Is Sunshine our Friend or our Foe?
It can be both depending on your exposure. Like everything else, moderation is key.

Personally, my experience has been that a day in the sun results in an overall good feeling and nice rest at night. I also love that warm taught feeling on my body that a tan produces. The color is nice too. I can’t think of anyone that actually looks worse with a tan. We all love that healthy glow.

Sun exposure triggers an increase in serotonin. The “feel-good” hormone, which also controls sleep patterns & body temperature. Serotonin lifts the mood and wards off depression. Here’s how it works; light enters the eyes to the brains' hypothalamus which controls temperature, hunger, thirst, water balance & blood pressure. 

The hypothalamus links to the nervous system then to the endocrine system that controls the pituitary gland, which secretes essential hormones. Sunshine plays a vital role in this process. So does Prozac but the side effects aren’t nearly as bad. Sunshine is our most effective regulator of our “body clock” also known as our Circadian Rhythm.

Sunshine also triggers our body to produce Vitamin D, essential for healthy bones, teeth, and the immune system. We can get only about ¼ of the Vitamin D we need from our food and the rest must come from sunshine. The good news for some will be that only about 20 minutes per day of sun exposure will suffice in this process. 

Vitamin D also increases oxygen level in blood and helps the immune system by increasing white blood cells. Research shows that Vitamin D protects against some cancers, osteoporosis, rickets and diabetes. In addition to all of this, it is understood to break down cholesterol.

With all of this good news regarding our wonderful, life-giving sun, there is a downside. The negative effects of the sun are only experienced by most of us if we overexpose ourselves. The biggest fear is skin cancer of course.

More than 1 million cases of skin cancer are attributed to the sun each year. That’s about 55% of all cancers and they are rarely fatal. Research shows that the occurrence of the more common cancers; breast, prostate and colon are less in those living near the equator. Melanoma is the most commonly feared. 

Research has found that sun exposure has little to do with causing this cancer. Melanoma is believed to be caused by a high-fat diet and moderate sun exposure can help prevent or even slow its growth. There is also the concern of skin damage causing premature aging. Here again, moderation is key.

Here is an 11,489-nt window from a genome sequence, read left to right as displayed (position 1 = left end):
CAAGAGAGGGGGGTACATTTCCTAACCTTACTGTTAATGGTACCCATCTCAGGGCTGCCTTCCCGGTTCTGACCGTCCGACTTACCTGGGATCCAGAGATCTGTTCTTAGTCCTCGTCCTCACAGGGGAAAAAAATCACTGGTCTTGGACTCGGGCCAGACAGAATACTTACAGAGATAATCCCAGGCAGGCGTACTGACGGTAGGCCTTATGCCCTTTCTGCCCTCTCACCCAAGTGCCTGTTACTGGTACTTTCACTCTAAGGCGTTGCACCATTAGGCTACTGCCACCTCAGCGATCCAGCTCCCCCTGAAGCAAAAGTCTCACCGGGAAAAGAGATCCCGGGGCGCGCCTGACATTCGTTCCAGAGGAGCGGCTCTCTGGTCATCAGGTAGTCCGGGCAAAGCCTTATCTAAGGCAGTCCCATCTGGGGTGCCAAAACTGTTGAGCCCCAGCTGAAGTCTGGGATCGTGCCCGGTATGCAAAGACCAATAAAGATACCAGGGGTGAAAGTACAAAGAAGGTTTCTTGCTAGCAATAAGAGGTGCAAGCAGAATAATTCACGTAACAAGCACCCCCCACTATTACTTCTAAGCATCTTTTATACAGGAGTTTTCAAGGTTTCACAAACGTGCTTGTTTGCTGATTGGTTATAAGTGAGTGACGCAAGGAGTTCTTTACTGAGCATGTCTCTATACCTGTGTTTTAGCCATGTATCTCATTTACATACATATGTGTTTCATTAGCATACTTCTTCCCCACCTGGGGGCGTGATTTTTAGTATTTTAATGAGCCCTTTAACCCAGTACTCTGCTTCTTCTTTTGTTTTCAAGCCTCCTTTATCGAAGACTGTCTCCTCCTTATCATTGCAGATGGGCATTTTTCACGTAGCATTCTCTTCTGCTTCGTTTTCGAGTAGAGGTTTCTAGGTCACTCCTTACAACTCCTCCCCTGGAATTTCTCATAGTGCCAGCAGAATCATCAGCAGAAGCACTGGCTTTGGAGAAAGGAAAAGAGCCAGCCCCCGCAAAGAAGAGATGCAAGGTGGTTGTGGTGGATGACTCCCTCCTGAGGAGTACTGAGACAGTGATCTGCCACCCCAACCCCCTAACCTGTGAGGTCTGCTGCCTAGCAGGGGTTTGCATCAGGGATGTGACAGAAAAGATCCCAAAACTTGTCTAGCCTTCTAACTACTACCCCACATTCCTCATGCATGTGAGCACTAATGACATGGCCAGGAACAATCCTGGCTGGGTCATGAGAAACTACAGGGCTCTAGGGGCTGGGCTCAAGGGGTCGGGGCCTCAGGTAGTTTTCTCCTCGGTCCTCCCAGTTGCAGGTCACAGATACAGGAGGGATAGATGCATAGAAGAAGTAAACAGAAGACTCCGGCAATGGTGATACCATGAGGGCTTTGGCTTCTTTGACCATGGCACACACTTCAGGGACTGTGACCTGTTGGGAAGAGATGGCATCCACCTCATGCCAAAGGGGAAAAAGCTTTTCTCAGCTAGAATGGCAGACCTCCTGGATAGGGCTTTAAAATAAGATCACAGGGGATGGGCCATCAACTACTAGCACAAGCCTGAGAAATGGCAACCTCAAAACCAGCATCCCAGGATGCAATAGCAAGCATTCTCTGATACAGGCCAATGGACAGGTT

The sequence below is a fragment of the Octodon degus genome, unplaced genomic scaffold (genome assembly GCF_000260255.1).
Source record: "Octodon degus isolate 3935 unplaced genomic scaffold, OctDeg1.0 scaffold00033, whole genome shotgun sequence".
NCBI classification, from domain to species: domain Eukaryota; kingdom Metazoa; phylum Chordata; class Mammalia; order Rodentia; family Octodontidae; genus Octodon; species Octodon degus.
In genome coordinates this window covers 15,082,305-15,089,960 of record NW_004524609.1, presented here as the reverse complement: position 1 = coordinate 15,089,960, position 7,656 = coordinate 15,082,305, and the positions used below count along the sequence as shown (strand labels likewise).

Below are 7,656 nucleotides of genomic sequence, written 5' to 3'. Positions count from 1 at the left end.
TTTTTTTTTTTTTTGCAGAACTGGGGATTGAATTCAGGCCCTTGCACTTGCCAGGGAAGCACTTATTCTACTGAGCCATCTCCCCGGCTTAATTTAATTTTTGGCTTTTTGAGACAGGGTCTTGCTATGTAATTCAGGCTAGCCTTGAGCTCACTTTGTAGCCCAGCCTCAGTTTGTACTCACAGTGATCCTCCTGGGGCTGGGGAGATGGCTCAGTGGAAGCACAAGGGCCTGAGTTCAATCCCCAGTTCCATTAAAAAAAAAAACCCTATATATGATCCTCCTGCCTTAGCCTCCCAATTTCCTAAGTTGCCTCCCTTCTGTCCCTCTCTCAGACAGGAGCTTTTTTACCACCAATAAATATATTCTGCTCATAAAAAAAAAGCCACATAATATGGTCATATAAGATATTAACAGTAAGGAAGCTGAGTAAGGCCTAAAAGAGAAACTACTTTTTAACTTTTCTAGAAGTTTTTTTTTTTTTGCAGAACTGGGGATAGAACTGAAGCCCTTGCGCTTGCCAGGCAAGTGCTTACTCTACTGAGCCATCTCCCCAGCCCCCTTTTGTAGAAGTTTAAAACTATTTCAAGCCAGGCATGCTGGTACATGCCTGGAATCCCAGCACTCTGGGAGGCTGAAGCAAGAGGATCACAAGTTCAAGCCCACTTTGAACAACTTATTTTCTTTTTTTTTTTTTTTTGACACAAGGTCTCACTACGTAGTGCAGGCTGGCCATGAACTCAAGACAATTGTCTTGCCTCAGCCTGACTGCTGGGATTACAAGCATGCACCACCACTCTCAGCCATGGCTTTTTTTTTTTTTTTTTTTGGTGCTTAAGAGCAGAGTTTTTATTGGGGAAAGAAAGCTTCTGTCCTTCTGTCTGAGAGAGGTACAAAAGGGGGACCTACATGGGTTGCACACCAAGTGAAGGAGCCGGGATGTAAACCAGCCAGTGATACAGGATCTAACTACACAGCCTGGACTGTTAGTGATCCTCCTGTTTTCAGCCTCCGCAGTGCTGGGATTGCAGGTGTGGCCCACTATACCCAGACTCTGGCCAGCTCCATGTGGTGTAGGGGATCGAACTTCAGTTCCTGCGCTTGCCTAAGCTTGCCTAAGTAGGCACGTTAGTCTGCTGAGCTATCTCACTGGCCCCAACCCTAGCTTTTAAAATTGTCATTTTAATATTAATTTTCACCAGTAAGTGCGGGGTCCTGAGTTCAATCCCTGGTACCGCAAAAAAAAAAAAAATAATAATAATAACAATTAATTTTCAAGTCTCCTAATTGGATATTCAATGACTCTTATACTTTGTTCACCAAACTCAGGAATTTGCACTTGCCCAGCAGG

Research shows that a diet low in fat and plant-based helps in preventing and reversing skin damage due to overexposure. It’s known that a low fat, plant-based diet provides some of the same biochemical benefits as the sun without the risk. 

For centuries the medical community has used sunshine as treatment called Heliotherapy. Research shows Heliotherapy is effective against rickets, osteoporosis, osteomalacia, acne, eczema, psoriasis, neo-natal jaundice and depression (S.A.D.). SAD or Seasonal Affective Disorder is more common in Northern climates where sunshine is at a minimum in the winter months.

The symptoms include fatigue, low motivation, sleepiness, increased appetite, weight gain and decreased social ability. Where there is little sunshine to take advantage of SAD is treated with a light box that can increase serotonin levels helping to relieve the depression.

It is advised to be wise with your time in the sun. Determine your length of exposure based on your pigment. For fair-skinned people just a little time in the sun will give you all the health benefits I’ve mentioned. For those with dark skin, it may take 10 to 50 times more exposure to produce the same benefits.

The recommended time in the sun is about ½ the time it takes to burn your skin. If you burn in one hour, get in the shade after 30 minutes. If you work in the sun or find yourself having to spend more time than needed in the sunshine, wear a wide-brimmed hat, sunglasses or visor, protective clothing and sunscreen. 

Sunscreen with an SPF of 15 or greater reduces the production of Vit. D by 95%. So until they come out with a sunscreen that is more sun-lover friendly, this will have to do.

With the appropriate exposure, we can achieve a more energetic, more active, more balanced and strengthened body and mind. I think the “healthy glow” of a tan comes from not only the warm color of the skin but also from the cumulative benefits of our sun.

The sun helps support us in so many ways. Using this naturally free product can make us healthier and happier. In my opinion, that’s a pretty good deal.


Karen Yocum

Living My Joy Let's Discover Yours!


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